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Moldova Asks Moscow to Reconsider Booze Ban

Russia has banned the import of Moldovan wine over quality concerns, though political motives might have been a factor. hanspoldoja

Moldova's prime minister on Wednesday asked Russia to join in talks about reversing Moscow's ban on imports of Moldovan wine.

Prime Minister Iurie Leanca asked Moscow to begin talks "to develop a system of exporting alcoholic beverages" in accordance with bilateral agreements and World Trade Organization rules, his office said. President Nicolae Timofti called Russia's ban "unfriendly," The Associated Press reported.

Russia’s chief sanitary inspector Gennady Onishchenko said Tuesday he was banning Moldovan wine and brandy because they did not meet quality standards.

However, many in Moldova suspect the ban is an attempt to dissuade the former Soviet republic from signing an association agreement with the EU in November.

Russia is the top market for Moldovan wine and brandy, with sales of $61 million last year.

Meanwhile, a Moldovan court suspended a deal with a consortium of Russian companies to upgrade and run the Chisinau airport after a group of local lawmakers claimed that the tender for granting the right to use the facility had been held with violations, a report said Wednesday.

The decision by the country's Constitutional Court was made upon request by Liberal Party deputies and will remain in effect until “definitive consideration of the case,” Interfax reported, citing a statement on the court's website.

Deputies believe that the decision by the Moldovan government last week to grant alliance Avia-Invest concession of the airport was made in violation of existing legislation.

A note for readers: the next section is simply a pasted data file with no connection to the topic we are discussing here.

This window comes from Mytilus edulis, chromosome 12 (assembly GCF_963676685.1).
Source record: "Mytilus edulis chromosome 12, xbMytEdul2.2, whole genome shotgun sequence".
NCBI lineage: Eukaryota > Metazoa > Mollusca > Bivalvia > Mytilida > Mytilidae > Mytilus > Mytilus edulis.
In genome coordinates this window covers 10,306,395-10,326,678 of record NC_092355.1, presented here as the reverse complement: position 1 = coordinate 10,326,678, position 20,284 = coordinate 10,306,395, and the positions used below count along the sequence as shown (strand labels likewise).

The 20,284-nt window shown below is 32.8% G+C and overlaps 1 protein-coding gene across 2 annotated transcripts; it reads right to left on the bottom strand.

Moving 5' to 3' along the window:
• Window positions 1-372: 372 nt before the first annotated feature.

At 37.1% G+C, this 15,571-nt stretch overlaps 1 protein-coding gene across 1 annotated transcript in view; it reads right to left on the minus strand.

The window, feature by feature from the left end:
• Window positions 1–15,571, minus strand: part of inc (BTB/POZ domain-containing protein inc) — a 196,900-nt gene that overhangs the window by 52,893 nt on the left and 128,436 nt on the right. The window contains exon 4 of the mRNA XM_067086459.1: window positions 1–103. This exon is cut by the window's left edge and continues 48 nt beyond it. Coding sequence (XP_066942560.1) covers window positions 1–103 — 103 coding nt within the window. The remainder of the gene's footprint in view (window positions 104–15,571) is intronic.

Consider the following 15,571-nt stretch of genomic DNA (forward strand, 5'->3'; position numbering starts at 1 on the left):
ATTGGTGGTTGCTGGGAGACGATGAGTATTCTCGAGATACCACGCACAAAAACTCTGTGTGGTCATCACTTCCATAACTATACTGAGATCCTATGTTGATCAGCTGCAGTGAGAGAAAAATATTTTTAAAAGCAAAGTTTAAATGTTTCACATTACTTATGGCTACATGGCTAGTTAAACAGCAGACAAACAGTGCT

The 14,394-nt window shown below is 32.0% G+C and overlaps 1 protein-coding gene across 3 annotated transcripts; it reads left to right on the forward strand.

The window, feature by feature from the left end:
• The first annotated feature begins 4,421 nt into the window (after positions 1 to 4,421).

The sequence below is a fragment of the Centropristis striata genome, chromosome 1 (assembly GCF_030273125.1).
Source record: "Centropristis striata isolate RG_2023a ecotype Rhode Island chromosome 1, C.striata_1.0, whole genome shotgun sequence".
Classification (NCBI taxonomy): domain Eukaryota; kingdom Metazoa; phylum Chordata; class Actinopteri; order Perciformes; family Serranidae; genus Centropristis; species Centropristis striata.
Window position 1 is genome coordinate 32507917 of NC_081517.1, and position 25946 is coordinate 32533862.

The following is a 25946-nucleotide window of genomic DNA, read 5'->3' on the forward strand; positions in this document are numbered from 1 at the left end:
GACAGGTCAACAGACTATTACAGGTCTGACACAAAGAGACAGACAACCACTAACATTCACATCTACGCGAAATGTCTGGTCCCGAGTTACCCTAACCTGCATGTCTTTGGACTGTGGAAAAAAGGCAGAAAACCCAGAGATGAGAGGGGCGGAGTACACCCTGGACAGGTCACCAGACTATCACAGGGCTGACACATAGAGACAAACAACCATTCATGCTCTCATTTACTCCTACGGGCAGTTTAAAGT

“The tender wasn't transparent,” Moldovan parliament Deputy Ion Hadarca told Interfax. He argued that the decree on conducting the contest dates back to May 29 — more than two months after resignation of Prime Minister Vlad Filat's cabinet.

“According to the legislation, the ousted cabinet has no right to make such decisions,” Hadarca said.

The Moldovan government made a decision last week to grant Avia-Invest, which includes the Khabarovsk airport, its managing company Komas and producer of diesel locomotives Kolomensky Zavod, a 49-year concession for the Chisinau international airport.

The companies were supposed to invest almost 245 million euros ($328 million) to upgrade and develop the facility. They were also obliged to pay a royalty of 1 percent of the airport's revenues to the Moldovan government, which fell short of the cost of carrying out the modernization by itself, Itar-Tass reported.

The European Union rejected on Wednesday Russian pressure to deter Ukraine and other former Soviet republics from deepening trade ties with Europe, saying any kind of retaliation was unacceptable, Reuters reported.

Addressing these tensions, European Commission President Jose Manuel Barroso said the EU would not countenance efforts to stop eastern European countries seeking closer ties with the 28-nation European Union.

"We cannot accept any attempt to limit these countries' own sovereign choices," Barroso said in his annual state of the union speech to the European Parliament in Strasbourg. "We cannot turn our back on them," he said.

The EU's enlargement chief Stefan Fule was set to reinforce Barroso's criticism later Wednesday, according to an advance copy of his speech to the parliament.

"Any threats from Russia linked to the possible signing of agreements with the European Union are unacceptable," Fule was expected to say.

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